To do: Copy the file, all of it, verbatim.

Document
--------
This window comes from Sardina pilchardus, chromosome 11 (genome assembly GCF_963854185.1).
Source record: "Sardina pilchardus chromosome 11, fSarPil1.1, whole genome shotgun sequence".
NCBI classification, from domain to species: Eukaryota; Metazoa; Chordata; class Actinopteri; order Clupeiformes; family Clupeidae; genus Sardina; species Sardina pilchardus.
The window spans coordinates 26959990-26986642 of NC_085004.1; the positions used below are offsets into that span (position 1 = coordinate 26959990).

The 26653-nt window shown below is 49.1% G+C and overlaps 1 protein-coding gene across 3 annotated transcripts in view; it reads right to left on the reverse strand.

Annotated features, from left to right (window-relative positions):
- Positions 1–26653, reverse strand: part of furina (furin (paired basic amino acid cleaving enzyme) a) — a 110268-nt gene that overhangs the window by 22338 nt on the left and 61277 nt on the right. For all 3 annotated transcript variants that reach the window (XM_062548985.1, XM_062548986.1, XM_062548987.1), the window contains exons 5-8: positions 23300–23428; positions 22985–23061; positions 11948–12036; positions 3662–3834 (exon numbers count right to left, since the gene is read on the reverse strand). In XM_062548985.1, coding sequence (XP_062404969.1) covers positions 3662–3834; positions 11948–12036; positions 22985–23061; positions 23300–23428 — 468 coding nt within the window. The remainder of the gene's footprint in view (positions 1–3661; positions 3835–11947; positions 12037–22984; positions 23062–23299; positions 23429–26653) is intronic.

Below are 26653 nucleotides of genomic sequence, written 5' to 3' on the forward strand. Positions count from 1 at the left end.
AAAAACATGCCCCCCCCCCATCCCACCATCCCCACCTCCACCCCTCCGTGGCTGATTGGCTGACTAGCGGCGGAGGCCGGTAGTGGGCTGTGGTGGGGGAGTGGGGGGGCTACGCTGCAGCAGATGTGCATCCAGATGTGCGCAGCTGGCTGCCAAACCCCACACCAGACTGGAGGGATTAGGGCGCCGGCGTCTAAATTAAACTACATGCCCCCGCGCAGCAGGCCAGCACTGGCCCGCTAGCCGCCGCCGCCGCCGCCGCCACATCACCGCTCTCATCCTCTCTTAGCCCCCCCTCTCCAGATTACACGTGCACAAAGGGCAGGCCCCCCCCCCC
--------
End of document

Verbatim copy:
This window comes from Sardina pilchardus, chromosome 11 (genome assembly GCF_963854185.1).
Source record: "Sardina pilchardus chromosome 11, fSarPil1.1, whole genome shotgun sequence".
NCBI classification, from domain to species: Eukaryota; Metazoa; Chordata; class Actinopteri; order Clupeiformes; family Clupeidae; genus Sardina; species Sardina pilchardus.
The window spans coordinates 26959990-26986642 of NC_085004.1; the positions used below are offsets into that span (position 1 = coordinate 26959990).

The 26653-nt window shown below is 49.1% G+C and overlaps 1 protein-coding gene across 3 annotated transcripts in view; it reads right to left on the reverse strand.

Annotated features, from left to right (window-relative positions):
- Positions 1–26653, reverse strand: part of furina (furin (paired basic amino acid cleaving enzyme) a) — a 110268-nt gene that overhangs the window by 22338 nt on the left and 61277 nt on the right. For all 3 annotated transcript variants that reach the window (XM_062548985.1, XM_062548986.1, XM_062548987.1), the window contains exons 5-8: positions 23300–23428; positions 22985–23061; positions 11948–12036; positions 3662–3834 (exon numbers count right to left, since the gene is read on the reverse strand). In XM_062548985.1, coding sequence (XP_062404969.1) covers positions 3662–3834; positions 11948–12036; positions 22985–23061; positions 23300–23428 — 468 coding nt within the window. The remainder of the gene's footprint in view (positions 1–3661; positions 3835–11947; positions 12037–22984; positions 23062–23299; positions 23429–26653) is intronic.

Below are 26653 nucleotides of genomic sequence, written 5' to 3' on the forward strand. Positions count from 1 at the left end.
AAAAACATGCCCCCCCCCCATCCCACCATCCCCACCTCCACCCCTCCGTGGCTGATTGGCTGACTAGCGGCGGAGGCCGGTAGTGGGCTGTGGTGGGGGAGTGGGGGGGCTACGCTGCAGCAGATGTGCATCCAGATGTGCGCAGCTGGCTGCCAAACCCCACACCAGACTGGAGGGATTAGGGCGCCGGCGTCTAAATTAAACTACATGCCCCCGCGCAGCAGGCCAGCACTGGCCCGCTAGCCGCCGCCGCCGCCGCCGCCACATCACCGCTCTCATCCTCTCTTAGCCCCCCCTCTCCAGATTACACGTGCACAAAGGGCAGGCCCCCCCCCCC